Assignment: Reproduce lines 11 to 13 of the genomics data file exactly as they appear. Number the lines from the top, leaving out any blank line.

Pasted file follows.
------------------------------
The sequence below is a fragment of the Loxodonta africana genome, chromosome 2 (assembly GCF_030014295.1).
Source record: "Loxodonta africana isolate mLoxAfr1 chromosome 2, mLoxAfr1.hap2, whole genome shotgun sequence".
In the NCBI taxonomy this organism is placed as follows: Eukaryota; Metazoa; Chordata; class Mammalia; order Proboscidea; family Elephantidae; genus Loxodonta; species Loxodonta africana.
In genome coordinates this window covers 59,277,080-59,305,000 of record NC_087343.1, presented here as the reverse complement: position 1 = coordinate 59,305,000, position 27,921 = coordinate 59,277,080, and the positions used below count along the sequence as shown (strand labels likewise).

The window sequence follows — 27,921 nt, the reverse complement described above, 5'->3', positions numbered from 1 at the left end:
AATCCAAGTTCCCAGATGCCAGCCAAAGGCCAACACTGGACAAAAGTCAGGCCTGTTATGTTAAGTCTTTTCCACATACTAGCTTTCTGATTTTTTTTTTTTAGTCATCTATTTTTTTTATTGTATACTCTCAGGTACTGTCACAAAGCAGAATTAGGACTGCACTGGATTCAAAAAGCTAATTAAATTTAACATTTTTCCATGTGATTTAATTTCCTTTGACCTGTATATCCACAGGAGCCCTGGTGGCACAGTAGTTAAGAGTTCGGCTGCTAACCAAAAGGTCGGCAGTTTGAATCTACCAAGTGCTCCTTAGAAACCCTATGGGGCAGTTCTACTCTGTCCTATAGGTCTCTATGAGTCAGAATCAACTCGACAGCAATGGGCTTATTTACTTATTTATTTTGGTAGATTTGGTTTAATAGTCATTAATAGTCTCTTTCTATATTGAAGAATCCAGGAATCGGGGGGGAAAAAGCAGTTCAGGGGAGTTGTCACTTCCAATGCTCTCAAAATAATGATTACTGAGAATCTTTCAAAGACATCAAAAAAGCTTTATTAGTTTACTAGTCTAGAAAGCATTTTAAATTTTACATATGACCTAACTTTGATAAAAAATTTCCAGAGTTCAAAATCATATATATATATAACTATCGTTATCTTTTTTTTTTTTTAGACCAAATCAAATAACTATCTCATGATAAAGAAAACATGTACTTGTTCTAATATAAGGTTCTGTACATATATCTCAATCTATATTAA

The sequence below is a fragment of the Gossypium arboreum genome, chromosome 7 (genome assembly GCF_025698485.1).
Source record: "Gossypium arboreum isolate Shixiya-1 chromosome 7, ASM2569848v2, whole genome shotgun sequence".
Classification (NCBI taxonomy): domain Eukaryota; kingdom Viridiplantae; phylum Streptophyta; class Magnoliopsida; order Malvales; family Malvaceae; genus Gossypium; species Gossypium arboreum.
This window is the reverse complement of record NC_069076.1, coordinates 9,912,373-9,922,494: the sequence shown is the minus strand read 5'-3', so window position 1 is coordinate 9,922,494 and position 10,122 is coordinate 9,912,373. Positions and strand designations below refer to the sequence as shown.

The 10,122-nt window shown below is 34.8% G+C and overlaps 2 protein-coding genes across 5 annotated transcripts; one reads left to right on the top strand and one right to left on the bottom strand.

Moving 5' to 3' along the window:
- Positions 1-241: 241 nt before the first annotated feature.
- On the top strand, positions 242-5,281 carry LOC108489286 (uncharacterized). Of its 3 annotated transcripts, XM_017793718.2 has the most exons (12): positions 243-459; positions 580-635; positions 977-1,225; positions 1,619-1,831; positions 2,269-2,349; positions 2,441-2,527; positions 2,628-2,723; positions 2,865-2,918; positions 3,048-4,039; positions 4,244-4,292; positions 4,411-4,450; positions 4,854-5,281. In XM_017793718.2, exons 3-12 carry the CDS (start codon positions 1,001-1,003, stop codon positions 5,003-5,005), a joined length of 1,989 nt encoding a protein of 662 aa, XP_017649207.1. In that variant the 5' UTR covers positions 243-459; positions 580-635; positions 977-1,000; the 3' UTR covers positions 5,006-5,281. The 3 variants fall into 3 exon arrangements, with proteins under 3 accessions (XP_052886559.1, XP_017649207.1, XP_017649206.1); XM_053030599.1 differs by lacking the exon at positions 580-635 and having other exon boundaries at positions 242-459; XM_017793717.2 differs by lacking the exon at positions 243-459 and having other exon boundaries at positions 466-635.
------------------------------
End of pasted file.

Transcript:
The 10,122-nt window shown below is 34.8% G+C and overlaps 2 protein-coding genes across 5 annotated transcripts; one reads left to right on the top strand and one right to left on the bottom strand.

Moving 5' to 3' along the window:
- Positions 1-241: 241 nt before the first annotated feature.